Elimination of tolls must go with gas tax increase

Your editorial cartoon titled "Ye Olde Gas Tax Revolt of 2003" (Sentinel, Dec. 4) should be directed to the existence of road tolls.

Based on a 2001 state Legislature memorandum, more money was collected in tolls than in state gasoline taxes in 2000 (about $627 million in tolls versus about $499 million in gasoline taxes).

With one of the lowest gasoline tax rates in the nation, which has not increased in close to 20 years, New Jersey may have to increase its gasoline tax because our roads need much work to make them safer. However, an increase in the gasoline tax should only be accompanied by the elimination of road tolls, which are the epitome of governmental waste and mismanagement.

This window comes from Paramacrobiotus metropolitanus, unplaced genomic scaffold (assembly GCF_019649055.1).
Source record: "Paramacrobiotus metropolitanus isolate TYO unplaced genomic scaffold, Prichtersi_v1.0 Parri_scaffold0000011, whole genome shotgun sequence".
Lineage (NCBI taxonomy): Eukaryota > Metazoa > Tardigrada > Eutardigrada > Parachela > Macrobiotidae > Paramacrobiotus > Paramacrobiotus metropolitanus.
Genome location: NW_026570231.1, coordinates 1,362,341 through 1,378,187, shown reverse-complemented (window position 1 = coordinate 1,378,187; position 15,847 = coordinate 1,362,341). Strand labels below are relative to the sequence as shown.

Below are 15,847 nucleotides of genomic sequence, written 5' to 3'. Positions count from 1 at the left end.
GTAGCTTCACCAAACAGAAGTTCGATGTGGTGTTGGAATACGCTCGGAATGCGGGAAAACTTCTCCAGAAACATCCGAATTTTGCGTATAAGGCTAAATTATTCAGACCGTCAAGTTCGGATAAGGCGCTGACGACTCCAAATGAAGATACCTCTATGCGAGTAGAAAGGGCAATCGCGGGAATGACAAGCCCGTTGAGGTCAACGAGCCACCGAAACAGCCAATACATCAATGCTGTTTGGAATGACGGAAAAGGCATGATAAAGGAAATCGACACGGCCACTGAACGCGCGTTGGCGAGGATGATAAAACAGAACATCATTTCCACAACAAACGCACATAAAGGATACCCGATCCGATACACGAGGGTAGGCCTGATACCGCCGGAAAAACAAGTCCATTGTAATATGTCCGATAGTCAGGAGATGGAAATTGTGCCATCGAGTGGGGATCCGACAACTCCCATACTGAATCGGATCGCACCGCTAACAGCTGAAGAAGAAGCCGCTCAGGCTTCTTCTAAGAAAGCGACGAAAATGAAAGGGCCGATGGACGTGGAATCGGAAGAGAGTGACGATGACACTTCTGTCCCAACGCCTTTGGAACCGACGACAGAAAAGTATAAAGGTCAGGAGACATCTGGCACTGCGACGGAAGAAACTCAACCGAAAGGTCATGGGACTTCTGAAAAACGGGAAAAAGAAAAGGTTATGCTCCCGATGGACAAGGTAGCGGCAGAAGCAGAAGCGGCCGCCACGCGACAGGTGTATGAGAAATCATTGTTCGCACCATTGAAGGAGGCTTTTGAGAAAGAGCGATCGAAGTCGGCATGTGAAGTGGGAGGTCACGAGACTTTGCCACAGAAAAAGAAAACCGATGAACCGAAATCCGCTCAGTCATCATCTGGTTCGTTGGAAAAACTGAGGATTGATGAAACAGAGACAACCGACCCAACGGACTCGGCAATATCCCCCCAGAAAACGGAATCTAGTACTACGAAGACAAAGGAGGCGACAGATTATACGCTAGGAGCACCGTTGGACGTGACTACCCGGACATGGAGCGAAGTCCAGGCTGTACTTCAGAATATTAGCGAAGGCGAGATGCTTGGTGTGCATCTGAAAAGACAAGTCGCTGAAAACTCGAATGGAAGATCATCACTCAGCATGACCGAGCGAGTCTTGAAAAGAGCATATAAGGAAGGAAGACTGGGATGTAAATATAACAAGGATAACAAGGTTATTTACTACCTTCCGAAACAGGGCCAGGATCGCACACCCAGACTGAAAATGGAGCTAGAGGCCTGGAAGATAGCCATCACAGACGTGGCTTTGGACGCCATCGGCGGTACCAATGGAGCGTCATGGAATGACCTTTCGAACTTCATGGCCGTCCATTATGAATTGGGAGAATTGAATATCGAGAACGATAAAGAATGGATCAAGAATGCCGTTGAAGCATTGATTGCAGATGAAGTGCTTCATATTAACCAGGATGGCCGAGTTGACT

Tolls are expensive to collect, result in the loss of matching federal highway funds and cause traffic congestion, additional pollution, wasted gasoline and accidents. An increase of about 6.6 cents per gallon could cover the revenue requirement currently received from tolls, for a savings of about $313 million per year.

My recommendation is for readers to voice their concerns to Gov. James McGreevey at P.O. Box 001, Trenton, NJ 08625 and/or to the Assembly and Senate transportation chairmen in Trenton.

When elected officials translate a large number of concerns into votes, we can expect them to do what’s best for citizens and not for special interest groups.

Bob Ahlers

East Brunswick